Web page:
Tolle gets to that point by making the ego into more or less an independent organism. Which is not entirely a bad conceit. If you equate his “egoic mind” with the Buddha’s notion of the “self,” they are actually pretty close. And it is easier of thinking of dispensing of the “eogic mind” than the “self.” Treating the egoic mind as an more or less independent entity, Tolle postulates that it wants to perpetuate itself, it wants to survive. Since it evolved to solve problems, it then finds or creates problems so that its existence can be continued. Is is possible to anthropromorphise one process of the mind? Philosophically there are some deep problems with this approach, but ultimately Tolle is more interested in the psychological (though he insists on always calling it spiritual) side of Buddhism.

The eogic mind is much harsher and more dangerous than the veil of thought that Buddhists see as our normal state of affairs. The ego is a hard shell in Tolle’s theory. A hard shell that wants to solve problems, but also control, manipulate and anything else it needs to do in order to ensure its survival. Again, this has some philosophical problems, but in looking at the problems of modern, western society, also has some value as a point of view. In fact, Tolle pretty much states that all the problems of the modern world come from people making their egoic mind into their identity. And frankly, it is a point well taken. Some 30 years ago in the book I consider to be the Bible for business, Further Up the Organization, Robert Townsend constantly refers to  overdone buildings, over staffed departments and organizational dysfunctions of all kinds as monuments “to a diseased ego.” And the concept works perfectly well in both cases.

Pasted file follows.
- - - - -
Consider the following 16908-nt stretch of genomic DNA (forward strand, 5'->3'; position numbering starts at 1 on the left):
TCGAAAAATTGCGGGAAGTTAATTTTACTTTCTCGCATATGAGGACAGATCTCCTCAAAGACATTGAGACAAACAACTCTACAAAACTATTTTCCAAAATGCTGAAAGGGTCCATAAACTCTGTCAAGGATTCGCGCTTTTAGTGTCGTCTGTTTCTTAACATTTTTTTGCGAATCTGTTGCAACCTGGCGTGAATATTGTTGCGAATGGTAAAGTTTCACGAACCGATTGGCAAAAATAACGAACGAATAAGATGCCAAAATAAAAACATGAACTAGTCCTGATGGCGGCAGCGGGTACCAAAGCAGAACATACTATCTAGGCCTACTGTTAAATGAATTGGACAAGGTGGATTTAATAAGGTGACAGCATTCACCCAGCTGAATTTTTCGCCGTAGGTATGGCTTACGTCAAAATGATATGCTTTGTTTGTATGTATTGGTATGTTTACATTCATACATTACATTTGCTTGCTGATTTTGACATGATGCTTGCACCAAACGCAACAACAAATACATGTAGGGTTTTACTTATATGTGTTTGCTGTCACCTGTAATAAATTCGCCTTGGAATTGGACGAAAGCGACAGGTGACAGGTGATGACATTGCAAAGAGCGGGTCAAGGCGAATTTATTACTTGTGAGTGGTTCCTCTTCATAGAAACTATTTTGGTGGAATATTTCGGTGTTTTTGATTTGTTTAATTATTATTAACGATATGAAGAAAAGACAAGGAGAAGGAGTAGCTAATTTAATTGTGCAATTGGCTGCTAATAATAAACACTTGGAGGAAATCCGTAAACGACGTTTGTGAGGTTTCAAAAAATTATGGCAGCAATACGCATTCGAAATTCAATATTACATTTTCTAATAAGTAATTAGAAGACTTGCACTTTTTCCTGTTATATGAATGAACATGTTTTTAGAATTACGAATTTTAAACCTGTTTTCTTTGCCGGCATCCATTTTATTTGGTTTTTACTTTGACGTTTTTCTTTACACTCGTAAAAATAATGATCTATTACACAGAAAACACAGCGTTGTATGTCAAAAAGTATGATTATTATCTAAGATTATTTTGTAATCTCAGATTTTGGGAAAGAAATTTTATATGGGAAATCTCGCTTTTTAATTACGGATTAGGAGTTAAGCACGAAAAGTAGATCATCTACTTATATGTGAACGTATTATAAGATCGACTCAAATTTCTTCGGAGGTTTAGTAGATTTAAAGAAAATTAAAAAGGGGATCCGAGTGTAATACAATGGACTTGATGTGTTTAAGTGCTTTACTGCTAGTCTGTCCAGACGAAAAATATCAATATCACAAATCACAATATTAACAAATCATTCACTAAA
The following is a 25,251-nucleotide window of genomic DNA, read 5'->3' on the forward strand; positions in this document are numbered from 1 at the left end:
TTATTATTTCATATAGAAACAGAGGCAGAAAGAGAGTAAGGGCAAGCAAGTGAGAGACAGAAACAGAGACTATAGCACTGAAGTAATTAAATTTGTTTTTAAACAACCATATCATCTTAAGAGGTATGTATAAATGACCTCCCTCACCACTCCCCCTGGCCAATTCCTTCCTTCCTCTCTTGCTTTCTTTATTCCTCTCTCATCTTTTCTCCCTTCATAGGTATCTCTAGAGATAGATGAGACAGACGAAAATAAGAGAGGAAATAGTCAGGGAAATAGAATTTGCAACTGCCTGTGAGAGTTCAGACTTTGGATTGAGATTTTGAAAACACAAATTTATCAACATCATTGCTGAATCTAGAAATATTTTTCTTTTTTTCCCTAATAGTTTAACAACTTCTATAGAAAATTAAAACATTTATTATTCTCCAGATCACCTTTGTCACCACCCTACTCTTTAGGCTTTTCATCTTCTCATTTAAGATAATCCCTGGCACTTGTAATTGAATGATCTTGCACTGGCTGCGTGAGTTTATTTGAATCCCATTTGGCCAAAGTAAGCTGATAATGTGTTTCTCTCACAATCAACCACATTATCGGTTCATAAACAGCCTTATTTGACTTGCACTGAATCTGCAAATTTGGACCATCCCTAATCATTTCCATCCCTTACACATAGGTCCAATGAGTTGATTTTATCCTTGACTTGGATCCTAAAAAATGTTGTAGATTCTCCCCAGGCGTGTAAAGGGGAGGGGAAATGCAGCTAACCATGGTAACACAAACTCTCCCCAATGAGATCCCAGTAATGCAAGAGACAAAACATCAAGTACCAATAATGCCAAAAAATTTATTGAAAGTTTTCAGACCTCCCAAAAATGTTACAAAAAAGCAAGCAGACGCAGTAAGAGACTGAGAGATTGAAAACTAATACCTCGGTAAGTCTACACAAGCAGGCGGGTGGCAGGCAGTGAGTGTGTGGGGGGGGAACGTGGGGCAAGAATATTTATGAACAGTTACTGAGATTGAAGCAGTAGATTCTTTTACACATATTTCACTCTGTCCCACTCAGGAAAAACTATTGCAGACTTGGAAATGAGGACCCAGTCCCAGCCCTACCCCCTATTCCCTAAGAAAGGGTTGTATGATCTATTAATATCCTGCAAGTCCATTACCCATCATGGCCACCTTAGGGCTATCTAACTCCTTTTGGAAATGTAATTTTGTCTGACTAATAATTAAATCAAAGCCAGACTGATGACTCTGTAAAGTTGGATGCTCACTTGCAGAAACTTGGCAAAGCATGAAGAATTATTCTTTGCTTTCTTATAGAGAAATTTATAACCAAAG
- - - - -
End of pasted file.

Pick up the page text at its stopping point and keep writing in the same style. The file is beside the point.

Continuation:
For better or worse, Tolle goes even further in creating another mental creature, the “emotional pain body.” In essence this a further corruption of the egoic mind, but this on, obviously, is focused on emotions. He says that in the same was as the ego wants problems to solve and therefore creates them, that there is something inside that wants or needs emotional pain and “feeds” on that. Anyone who has ever suffered from depression can attest to the feeling that there is some creature inside of you that seems to wants to feel worse and worse. Many writers have described depression as essentially an external force (my blue friend, as it were). The trick, Tolle insists, is to keep the pain body separate by not identifying it as “you.” Excellent advice actually. But philosophically speaking it is not necessary to create another entity, no matter how compelling. The “pain body” is a facet of the “egoic mind” which is part and parcel of the illusory self, which the Buddha described. In Tolle’s view, the head seems be getting pretty full of “beings.”